Fatphobia can be just as devastating as any other form of bias or discrimination, but some people have trouble even admitting it exists. Meanwhile, overweight people have to deal with microaggressions, shaming, and outright discrimination from their family members, their doctors, their employers, their therapists, and even President Trump, who publicly shamed former Miss Universe Alicia Machado for her 20-pound weight gain.

A measurable bias favoring thin people over overweight people has been found in children as young as three, and that bias only gets worse with age. Even if you don't think of yourself as prejudiced against fat people, you may harbor subconscious negative beliefs about them that can be nearly as powerful as an explicit preference. The Harvard-approved IAT (implicit association test), which can measure these subconscious inclinations, often reveals that its test-takers show an automatic preference for thin people relative to overweight people. This is true even if these test-takers are overweight themselves.

Overweight people have reported being bullied by cops, harassed and threatened by strangers, humiliated and forced to buy second seats by airlines, and refused service by businesses of all sorts. Privileges that thin people take for granted, like being able to fit in a standard size seat or pass through a turnstile, can be tremendous struggles for overweight people.

Even the privilege of accurate representation is one that overweight people are often denied. In most mainstream media, overweight characters are often portrayed as lazy and undisciplined and relegated to the sidelines of stories. Characters who express sexual attraction to overweight people are often mocked, and overweight protagonists and romantic leads are few and far between.

Overweight people may even find it hard to simply buy a piece of flattering clothing. Despite the fact that the average size of the American woman is now a 16-18, clothing choices are severely limited for all sizes 12 and above. Even though it would mean more business for them, many stores still refuse to cater to fat people because they think that overweight people being seen wearing their clothes would be "bad for their image."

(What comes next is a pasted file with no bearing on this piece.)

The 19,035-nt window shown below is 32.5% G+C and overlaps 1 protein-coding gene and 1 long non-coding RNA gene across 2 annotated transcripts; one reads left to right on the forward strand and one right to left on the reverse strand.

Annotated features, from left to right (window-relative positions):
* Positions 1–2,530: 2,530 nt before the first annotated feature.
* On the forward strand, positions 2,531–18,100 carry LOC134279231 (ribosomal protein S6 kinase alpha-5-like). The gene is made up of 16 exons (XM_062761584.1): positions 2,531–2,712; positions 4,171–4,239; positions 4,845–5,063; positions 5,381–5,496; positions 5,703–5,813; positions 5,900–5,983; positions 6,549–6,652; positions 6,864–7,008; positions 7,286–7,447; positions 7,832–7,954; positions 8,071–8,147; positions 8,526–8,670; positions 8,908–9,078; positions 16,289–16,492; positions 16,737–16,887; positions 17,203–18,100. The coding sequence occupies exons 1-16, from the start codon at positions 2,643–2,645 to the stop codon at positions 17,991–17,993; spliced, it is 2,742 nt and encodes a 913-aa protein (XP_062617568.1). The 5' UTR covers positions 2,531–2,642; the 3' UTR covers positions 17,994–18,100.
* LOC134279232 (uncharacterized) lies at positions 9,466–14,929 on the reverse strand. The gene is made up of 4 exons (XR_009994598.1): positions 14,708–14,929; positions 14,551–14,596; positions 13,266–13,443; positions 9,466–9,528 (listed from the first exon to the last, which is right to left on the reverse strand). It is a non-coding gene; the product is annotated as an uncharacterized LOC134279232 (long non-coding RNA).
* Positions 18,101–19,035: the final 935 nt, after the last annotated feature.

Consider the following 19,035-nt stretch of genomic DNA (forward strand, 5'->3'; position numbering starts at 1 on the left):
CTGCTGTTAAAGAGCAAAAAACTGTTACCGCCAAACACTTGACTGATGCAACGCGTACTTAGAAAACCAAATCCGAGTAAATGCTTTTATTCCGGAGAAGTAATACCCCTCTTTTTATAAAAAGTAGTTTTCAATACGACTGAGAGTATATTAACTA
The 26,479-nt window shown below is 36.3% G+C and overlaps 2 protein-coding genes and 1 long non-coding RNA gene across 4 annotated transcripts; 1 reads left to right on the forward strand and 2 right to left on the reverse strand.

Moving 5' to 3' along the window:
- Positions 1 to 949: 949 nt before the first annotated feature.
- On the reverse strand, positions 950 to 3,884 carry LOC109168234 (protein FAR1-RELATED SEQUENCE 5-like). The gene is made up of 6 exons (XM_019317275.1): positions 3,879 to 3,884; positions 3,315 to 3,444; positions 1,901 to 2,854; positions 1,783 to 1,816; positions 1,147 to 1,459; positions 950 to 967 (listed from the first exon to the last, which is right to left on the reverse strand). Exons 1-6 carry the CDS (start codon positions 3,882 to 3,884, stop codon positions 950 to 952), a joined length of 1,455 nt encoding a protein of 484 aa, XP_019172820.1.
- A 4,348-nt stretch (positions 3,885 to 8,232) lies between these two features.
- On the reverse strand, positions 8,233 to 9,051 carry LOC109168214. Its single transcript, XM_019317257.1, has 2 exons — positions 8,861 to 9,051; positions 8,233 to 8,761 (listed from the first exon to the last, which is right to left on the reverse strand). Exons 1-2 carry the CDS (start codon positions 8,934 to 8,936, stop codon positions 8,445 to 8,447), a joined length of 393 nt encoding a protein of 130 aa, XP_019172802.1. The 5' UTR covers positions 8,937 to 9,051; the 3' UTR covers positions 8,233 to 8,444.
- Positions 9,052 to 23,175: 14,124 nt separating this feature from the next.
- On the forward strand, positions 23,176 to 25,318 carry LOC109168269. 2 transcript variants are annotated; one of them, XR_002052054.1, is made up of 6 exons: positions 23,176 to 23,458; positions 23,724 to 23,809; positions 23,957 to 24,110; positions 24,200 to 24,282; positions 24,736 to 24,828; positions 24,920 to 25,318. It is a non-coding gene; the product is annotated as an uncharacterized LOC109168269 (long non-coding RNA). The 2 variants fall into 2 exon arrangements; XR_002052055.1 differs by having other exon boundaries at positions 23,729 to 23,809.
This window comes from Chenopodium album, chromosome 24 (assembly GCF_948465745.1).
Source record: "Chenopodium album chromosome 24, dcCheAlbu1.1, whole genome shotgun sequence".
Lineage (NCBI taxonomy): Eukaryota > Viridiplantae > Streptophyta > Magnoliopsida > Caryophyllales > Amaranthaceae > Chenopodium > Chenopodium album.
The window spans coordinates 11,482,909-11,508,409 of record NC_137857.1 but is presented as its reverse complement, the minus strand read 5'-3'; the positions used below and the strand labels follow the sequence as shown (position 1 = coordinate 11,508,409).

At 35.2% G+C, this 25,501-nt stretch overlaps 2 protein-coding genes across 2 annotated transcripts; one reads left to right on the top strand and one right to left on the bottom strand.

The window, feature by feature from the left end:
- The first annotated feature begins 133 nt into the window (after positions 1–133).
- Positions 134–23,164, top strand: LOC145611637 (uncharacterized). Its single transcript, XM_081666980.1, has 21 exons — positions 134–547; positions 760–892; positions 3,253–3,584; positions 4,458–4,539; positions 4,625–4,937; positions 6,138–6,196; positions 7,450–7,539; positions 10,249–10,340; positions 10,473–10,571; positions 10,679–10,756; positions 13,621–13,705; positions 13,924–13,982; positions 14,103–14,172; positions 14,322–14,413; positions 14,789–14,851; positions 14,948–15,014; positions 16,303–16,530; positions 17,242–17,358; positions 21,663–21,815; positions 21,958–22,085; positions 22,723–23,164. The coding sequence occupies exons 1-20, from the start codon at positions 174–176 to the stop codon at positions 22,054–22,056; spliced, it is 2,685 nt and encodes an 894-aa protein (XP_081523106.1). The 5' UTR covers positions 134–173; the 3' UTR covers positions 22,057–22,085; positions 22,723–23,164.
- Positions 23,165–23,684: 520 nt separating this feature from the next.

Fatphobia is also common in the medical world. Two out of three overweight people report being stigmatized for their weight by their doctors, and over half of a sample of primary care doctors questioned described obese patients as "awkward, unattractive, ugly, and unlikely to comply with treatment."

These assumptions can have disastrous consequences when doctors assume that all health problems experienced by overweight patients are due to their fatness instead of evaluating and treating these patients properly. These patients may then experience years of unnecessary suffering and even death when their physicians overlook progressive illnesses like cancer.

Making matters worse are cruel and stigmatizing public health campaigns that portray being fat as a moral and personal failing rather than the complicated mental and physical health issue it is. Many of the most fatphobic people and institutions use "health" as excuse to justify their blatant hatred and mistreatment of fat people.

Now, I'm in no way saying that there is no correlation between obesity and various health problems. I'm saying that we have just as little right to discriminate against people based on their health status as we do based on the way they look! While there are undoubtedly sizes that put people at a greater risk for certain health complications, there is no size at which anyone deserves disrespect.

Perhaps the worst thing about fat-shaming is that though it can have severe and pervasive psychological effects, it doesn't even help people lose weight. Instead, stress only worsens the physiological dysregulation often associated with obesity.

Over 70 percent of overweight people in one study reported coping with weight stigma by overeating and refusing to diet. Another study showed that internalized weight stigma decreased people's odds of experiencing and maintaining weight loss.

Internalized fatphobia can also increase the odds that an overweight person will adopt a disordered and doomed-to-failure crash diet rather than a sustainable and healthy plan. Meanwhile, movements like Health At Every Size that encourage followers to adopt healthier habits and eat more mindfully without seeing weight loss as a be-all end-all can sometimes end up helping people get thinner!

Fatphobia can also have unfortunate effects in the work place. One study found that ten percent of women and five percent of men had experienced work-related discrimination because of their weight, while another found that 45 percent of employers were less inclined to recruit a fat candidate.

This effect is independent of the one that attractiveness alone usually has on hiring practices, and it is more evident for women than it is for men. However, while laws forbidding discrimation on the basis of ability, sex, and race are on the books, firing or failing to hire someone because of what they weigh is still technically legal in 49 states!

These issues are only the tip of the iceberg; fatphobia can show up pretty much anywhere. For example, teachers have been found to have lower expectations of fat students, male jurors were more likely to find obese women guilty, and overweight candidates are less likely to make it onto our ballots or be elected.

I wish that our culture aimed more energy at debunking the negative stereotypes surrounding fat people, making the world more accessible to people of every weight, and helping larger people to feel better about themselves as they are. However, it might not be realistic to sit around waiting for the world to change. Unfortunately, the easiest way to avoid experiencing the effects of fatphobia firsthand might be to change your size.

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